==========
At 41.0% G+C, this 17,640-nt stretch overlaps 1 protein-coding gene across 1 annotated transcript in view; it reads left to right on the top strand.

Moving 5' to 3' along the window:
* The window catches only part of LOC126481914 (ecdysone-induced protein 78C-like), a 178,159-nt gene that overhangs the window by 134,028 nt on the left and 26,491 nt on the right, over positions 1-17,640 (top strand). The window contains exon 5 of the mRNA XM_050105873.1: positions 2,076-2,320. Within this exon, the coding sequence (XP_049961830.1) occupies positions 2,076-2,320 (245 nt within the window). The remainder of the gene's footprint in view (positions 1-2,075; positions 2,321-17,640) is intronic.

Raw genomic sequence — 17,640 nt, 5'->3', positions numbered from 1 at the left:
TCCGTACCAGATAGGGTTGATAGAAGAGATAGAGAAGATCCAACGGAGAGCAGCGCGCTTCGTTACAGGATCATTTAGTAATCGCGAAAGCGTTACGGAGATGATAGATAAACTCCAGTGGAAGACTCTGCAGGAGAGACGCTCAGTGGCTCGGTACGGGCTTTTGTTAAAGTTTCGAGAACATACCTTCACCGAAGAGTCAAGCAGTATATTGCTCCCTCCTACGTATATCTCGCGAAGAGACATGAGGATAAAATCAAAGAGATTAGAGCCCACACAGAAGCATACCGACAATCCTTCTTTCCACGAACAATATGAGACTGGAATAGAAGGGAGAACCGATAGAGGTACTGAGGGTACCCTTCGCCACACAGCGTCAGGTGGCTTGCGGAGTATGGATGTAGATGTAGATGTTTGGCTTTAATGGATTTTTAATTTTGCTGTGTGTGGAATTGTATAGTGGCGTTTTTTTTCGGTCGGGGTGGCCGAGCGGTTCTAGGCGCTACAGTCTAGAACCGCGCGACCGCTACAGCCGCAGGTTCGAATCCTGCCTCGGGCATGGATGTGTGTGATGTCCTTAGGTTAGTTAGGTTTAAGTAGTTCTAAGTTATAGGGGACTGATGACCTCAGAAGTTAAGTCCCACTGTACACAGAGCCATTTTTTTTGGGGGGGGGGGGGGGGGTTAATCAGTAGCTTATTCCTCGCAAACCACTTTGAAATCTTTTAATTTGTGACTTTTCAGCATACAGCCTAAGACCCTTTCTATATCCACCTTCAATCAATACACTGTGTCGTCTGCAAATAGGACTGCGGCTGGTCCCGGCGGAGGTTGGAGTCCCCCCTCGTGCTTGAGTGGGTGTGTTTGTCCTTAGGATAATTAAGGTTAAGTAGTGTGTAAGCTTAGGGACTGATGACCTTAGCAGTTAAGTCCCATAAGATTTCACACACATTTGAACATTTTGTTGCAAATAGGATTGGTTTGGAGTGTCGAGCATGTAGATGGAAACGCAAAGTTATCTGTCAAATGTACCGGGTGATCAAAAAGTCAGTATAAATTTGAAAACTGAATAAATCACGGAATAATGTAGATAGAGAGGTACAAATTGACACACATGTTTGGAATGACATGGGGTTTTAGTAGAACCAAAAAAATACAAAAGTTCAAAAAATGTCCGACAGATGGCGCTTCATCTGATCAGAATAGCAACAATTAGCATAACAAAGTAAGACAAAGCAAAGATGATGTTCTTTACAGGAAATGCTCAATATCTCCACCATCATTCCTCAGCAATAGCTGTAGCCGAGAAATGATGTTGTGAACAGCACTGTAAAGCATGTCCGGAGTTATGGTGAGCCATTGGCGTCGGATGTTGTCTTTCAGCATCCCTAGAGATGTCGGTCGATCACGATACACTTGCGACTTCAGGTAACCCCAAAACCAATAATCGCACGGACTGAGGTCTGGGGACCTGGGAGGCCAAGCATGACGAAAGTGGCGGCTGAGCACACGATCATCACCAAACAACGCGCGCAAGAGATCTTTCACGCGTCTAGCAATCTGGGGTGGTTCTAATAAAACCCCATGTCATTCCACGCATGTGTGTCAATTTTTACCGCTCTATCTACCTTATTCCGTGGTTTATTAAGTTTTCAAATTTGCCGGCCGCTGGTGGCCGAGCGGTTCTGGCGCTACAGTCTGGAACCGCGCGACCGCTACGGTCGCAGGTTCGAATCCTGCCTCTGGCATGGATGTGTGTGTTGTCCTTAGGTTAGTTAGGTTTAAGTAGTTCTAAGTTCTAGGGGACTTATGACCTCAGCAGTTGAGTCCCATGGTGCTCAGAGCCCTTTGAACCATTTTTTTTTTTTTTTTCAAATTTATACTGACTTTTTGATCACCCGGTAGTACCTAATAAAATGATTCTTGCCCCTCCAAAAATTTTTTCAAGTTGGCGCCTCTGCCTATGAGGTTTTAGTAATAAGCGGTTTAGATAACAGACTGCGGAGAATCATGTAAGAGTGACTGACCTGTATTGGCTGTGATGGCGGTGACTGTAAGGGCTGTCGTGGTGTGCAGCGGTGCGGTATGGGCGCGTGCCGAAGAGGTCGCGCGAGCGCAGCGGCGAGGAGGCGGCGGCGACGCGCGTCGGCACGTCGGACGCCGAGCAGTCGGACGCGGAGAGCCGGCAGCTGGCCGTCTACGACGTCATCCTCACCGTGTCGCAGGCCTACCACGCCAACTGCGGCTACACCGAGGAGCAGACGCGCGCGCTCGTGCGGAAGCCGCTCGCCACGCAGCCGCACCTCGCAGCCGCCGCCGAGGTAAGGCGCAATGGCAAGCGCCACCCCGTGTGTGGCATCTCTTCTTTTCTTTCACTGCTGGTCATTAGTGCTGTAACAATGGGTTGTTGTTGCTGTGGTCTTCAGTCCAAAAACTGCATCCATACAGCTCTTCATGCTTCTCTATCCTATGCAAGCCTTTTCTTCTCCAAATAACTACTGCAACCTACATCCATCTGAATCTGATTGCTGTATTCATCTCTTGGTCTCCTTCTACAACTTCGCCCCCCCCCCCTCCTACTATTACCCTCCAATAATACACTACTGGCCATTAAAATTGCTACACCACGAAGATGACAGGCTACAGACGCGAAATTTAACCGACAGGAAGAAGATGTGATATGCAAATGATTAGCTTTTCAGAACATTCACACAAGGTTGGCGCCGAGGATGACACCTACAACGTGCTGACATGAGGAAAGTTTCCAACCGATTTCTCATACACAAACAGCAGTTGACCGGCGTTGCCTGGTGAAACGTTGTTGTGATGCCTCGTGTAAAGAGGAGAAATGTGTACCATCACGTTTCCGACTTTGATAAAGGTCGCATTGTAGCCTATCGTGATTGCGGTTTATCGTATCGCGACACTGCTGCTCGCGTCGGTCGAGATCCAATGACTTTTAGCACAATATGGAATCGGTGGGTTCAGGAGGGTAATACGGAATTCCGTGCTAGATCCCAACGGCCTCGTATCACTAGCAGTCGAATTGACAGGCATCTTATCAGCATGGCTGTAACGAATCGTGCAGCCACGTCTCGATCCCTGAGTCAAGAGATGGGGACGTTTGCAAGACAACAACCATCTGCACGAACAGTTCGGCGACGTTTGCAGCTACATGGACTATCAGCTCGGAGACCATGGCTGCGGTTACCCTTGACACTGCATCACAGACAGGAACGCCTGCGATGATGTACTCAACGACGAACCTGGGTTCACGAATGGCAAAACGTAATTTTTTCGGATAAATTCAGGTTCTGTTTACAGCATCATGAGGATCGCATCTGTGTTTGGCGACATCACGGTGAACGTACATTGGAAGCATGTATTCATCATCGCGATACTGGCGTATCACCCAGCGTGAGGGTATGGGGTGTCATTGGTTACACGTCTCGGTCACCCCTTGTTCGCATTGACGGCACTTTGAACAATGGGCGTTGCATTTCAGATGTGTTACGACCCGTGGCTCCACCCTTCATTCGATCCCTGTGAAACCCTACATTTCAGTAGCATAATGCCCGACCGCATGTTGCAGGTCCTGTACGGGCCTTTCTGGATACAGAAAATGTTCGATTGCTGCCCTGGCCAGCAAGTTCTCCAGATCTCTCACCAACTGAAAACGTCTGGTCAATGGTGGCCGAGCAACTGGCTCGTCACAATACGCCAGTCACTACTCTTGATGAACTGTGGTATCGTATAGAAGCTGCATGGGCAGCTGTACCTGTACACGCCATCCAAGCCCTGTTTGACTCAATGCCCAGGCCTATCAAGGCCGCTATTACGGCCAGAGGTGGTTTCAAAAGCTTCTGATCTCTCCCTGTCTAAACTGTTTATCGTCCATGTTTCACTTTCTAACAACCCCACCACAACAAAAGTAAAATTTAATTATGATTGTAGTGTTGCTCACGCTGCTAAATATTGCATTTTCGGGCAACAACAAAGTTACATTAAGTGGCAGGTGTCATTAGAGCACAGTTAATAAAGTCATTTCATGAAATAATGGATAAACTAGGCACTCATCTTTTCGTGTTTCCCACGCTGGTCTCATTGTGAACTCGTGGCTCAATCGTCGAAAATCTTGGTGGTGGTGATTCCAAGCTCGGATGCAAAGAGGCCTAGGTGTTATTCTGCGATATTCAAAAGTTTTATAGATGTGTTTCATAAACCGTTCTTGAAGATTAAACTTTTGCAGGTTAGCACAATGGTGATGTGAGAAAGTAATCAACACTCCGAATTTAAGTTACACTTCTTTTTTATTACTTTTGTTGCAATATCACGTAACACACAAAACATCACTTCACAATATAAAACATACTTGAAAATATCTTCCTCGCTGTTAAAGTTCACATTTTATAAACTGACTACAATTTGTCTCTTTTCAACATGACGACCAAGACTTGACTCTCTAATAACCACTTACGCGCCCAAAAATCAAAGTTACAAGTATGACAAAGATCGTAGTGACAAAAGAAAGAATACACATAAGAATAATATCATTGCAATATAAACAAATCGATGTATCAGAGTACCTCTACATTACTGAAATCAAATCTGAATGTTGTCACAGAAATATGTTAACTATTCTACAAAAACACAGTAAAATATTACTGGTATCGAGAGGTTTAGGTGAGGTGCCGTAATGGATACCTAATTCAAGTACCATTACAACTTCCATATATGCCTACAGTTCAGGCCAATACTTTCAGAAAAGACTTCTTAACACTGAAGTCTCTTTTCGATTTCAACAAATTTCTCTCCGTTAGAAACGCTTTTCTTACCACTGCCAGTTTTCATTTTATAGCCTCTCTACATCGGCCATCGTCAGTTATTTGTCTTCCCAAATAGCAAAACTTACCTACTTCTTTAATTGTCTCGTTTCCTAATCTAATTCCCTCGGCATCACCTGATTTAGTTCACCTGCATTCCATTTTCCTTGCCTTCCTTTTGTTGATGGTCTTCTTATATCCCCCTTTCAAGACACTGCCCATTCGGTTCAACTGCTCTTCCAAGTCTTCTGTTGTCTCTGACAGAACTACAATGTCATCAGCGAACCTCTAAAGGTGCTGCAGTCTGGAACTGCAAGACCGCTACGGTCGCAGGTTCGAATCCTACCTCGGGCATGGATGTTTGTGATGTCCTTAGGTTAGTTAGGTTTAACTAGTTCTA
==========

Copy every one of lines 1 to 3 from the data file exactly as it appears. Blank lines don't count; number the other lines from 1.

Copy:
At 41.0% G+C, this 17,640-nt stretch overlaps 1 protein-coding gene across 1 annotated transcript in view; it reads left to right on the top strand.

Moving 5' to 3' along the window:
* The window catches only part of LOC126481914 (ecdysone-induced protein 78C-like), a 178,159-nt gene that overhangs the window by 134,028 nt on the left and 26,491 nt on the right, over positions 1-17,640 (top strand). The window contains exon 5 of the mRNA XM_050105873.1: positions 2,076-2,320. Within this exon, the coding sequence (XP_049961830.1) occupies positions 2,076-2,320 (245 nt within the window). The remainder of the gene's footprint in view (positions 1-2,075; positions 2,321-17,640) is intronic.